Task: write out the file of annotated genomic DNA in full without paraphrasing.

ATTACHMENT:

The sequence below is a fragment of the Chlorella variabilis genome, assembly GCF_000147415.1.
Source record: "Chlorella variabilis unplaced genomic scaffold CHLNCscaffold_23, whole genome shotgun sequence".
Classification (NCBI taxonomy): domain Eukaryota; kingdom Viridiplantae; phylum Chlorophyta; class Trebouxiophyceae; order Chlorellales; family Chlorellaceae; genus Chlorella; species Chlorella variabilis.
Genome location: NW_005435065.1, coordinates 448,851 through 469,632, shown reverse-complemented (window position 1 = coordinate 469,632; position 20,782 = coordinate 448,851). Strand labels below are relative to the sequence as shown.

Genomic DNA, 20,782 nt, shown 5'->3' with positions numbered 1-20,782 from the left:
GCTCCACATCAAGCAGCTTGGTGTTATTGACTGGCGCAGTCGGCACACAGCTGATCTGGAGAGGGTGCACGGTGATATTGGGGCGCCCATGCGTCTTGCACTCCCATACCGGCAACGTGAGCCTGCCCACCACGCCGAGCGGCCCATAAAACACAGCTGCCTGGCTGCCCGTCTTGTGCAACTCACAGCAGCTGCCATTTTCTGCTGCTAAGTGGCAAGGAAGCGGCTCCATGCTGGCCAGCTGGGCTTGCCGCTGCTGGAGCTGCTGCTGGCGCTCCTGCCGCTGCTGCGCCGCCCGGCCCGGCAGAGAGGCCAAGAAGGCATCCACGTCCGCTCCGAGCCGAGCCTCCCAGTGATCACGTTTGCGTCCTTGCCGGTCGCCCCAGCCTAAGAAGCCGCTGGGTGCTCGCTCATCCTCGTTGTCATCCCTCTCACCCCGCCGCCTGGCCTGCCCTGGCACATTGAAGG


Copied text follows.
The sequence below is a fragment of the Chlorella variabilis genome, assembly GCF_000147415.1.
Source record: "Chlorella variabilis unplaced genomic scaffold CHLNCscaffold_23, whole genome shotgun sequence".
Classification (NCBI taxonomy): domain Eukaryota; kingdom Viridiplantae; phylum Chlorophyta; class Trebouxiophyceae; order Chlorellales; family Chlorellaceae; genus Chlorella; species Chlorella variabilis.
Genome location: NW_005435065.1, coordinates 448,851 through 469,632, shown reverse-complemented (window position 1 = coordinate 469,632; position 20,782 = coordinate 448,851). Strand labels below are relative to the sequence as shown.

Genomic DNA, 20,782 nt, shown 5'->3' with positions numbered 1-20,782 from the left:
GCTCCACATCAAGCAGCTTGGTGTTATTGACTGGCGCAGTCGGCACACAGCTGATCTGGAGAGGGTGCACGGTGATATTGGGGCGCCCATGCGTCTTGCACTCCCATACCGGCAACGTGAGCCTGCCCACCACGCCGAGCGGCCCATAAAACACAGCTGCCTGGCTGCCCGTCTTGTGCAACTCACAGCAGCTGCCATTTTCTGCTGCTAAGTGGCAAGGAAGCGGCTCCATGCTGGCCAGCTGGGCTTGCCGCTGCTGGAGCTGCTGCTGGCGCTCCTGCCGCTGCTGCGCCGCCCGGCCCGGCAGAGAGGCCAAGAAGGCATCCACGTCCGCTCCGAGCCGAGCCTCCCAGTGATCACGTTTGCGTCCTTGCCGGTCGCCCCAGCCTAAGAAGCCGCTGGGTGCTCGCTCATCCTCGTTGTCATCCCTCTCACCCCGCCGCCTGGCCTGCCCTGGCACATTGAAGG